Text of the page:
PipelineDB 0.9.5 is here, download it now!
Fast Binary Upgrades
Some PipelineDB releases change the schema of the internal system catalogs, which means these releases can't be run on previous versions' data directories. In these cases, it was necessary to dump and restore the old database into a data directory created by the new version. That is no longer necessary.
PipelineDB 0.9.5 ships with the
pipeline-upgrade tool, which will automatically upgrade system catalog data from an old to new version of PipelineDB. All other database data is simply copied at the operating-system level because its on-disk layout will essentially never change.
pipeline-upgrade takes the previous and new PipelineDB installations as arguments, and performs the upgrade automatically from there. For example:
pipeline-upgrade -b <old bin dir> -d <old data dir> -B <new bin dir> -D <new data dir>
The stream of incremental on-disk changes applied to a continuous view as it reads from its input streams can now be accessed as its own stream, and therefore read by other continuous views and transforms for further processing. We call these "output streams".
A common requirement is to have data aggregated at different granularity levels for different periods of time, often with more granularity for more recent data. For example, you may want to keep the last month of data aggregated by hour, and the last year aggregated by day to keep infrequently accessed historical data from growing too large.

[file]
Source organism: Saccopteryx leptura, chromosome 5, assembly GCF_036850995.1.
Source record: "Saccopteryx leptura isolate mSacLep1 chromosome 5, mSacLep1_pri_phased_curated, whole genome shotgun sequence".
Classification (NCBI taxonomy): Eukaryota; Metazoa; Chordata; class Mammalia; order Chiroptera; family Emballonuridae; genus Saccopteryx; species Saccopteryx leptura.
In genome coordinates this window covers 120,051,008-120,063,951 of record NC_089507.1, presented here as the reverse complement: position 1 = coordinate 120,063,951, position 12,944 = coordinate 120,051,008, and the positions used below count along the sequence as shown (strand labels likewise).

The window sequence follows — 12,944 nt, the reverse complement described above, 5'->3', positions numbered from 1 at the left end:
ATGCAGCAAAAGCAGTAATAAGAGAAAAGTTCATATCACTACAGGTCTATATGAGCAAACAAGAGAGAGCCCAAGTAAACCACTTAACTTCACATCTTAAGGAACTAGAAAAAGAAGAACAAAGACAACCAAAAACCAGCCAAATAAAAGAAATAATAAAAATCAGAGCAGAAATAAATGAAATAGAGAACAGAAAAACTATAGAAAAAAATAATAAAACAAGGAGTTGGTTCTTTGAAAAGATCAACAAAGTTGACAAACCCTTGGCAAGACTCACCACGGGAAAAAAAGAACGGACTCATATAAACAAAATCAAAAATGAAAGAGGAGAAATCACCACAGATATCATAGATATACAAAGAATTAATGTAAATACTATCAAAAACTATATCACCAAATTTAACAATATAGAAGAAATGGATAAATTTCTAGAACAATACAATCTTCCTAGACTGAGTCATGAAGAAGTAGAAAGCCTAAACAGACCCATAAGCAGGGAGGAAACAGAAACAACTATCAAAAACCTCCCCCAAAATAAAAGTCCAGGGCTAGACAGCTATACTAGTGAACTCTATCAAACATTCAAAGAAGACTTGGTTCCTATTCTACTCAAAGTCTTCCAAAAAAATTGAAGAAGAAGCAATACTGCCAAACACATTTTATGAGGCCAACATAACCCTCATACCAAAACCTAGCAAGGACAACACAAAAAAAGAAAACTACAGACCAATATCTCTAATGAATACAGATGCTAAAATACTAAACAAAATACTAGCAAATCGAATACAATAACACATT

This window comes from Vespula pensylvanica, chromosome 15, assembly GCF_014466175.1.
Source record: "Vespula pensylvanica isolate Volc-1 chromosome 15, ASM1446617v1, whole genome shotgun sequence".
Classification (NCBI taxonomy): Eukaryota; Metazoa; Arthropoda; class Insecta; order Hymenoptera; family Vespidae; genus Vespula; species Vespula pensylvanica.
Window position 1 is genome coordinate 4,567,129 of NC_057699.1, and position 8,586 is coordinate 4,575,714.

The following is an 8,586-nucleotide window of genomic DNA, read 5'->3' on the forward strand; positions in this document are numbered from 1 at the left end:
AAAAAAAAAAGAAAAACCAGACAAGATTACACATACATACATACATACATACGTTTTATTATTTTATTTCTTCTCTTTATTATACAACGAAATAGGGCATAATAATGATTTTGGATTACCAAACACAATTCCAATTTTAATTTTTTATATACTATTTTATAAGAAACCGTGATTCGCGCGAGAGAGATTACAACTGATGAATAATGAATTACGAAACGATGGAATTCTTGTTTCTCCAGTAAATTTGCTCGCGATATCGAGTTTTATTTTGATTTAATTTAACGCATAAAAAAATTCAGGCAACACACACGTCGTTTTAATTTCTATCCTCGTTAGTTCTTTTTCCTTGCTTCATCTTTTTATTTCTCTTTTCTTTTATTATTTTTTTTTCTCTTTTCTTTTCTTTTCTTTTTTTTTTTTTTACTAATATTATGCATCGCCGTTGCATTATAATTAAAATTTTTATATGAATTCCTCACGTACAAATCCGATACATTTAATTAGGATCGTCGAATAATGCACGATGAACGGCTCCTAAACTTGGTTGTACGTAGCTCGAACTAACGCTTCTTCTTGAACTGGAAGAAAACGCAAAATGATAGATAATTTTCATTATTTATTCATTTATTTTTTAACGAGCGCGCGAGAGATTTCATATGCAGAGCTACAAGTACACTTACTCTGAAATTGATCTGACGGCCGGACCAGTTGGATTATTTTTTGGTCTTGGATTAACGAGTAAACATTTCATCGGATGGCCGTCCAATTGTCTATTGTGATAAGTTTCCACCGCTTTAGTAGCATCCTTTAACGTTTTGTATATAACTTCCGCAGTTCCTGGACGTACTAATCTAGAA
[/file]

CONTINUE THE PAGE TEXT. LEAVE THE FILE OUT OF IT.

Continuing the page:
With PipelineDB, you could accomplish this using similar copies of the same continuous view, with the only difference between them being the granularity level of summarization. Conversely, output streams allow you to more elegantly construct a tree of processing for which "downstream" continuous views consume from the output streams of more granular continuous views. Downstream continuous views then only need to read the aggregate output of upstream continuous views, rather than perform work on raw input events. This can often be a substantial efficiency win.
Let's look at a simple example to illustrate the power of output streams. Note that output stream event has an
new tuple representing a change made to an individual continuous view row:
-- This CV will do nearly all of the work CREATE CONTINUOUS VIEW v_hourly AS SELECT hour(arrival_timestamp), COUNT(*) FROM stream GROUP BY hour; -- Now simply sum the stream of increments made to the upstream counts CREATE CONTINUOUS VIEW v_daily AS SELECT day((new).hour), SUM((new).count - (old).count) AS count FROM output_of('v_hourly') GROUP BY day;
And since output streams are just regular streams, they don't only work with continuous views. Transforms can process them too, so output streams ultimately unify all PipelineDB primitives in an elegant, recursive manner.
Trigger -> Transform + Output Stream
A few months ago we released continuous triggers, which have essentially become a subset of the functionality that output streams enable. We strive to keep PipelineDB as simple as possible, as well as minimize the surface area of potential code paths, and so we decided to remove triggers entirely in favor of users just using continuous transforms on output streams. Let's look at an example of creating a transform on an output stream that is equivalent to a continuous trigger in previous releases.
Here's a simple continuous trigger that calls a function whenever the
avg value in a continuous view crosses a threshold of
CREATE CONTINUOUS VIEW v AS SELECT avg(x) FROM stream; CREATE TRIGGER threshold AFTER UPDATE ON v FOR EACH ROW WHEN (old.avg < 10 AND new.avg > 10) EXECUTE PROCEDURE do_something();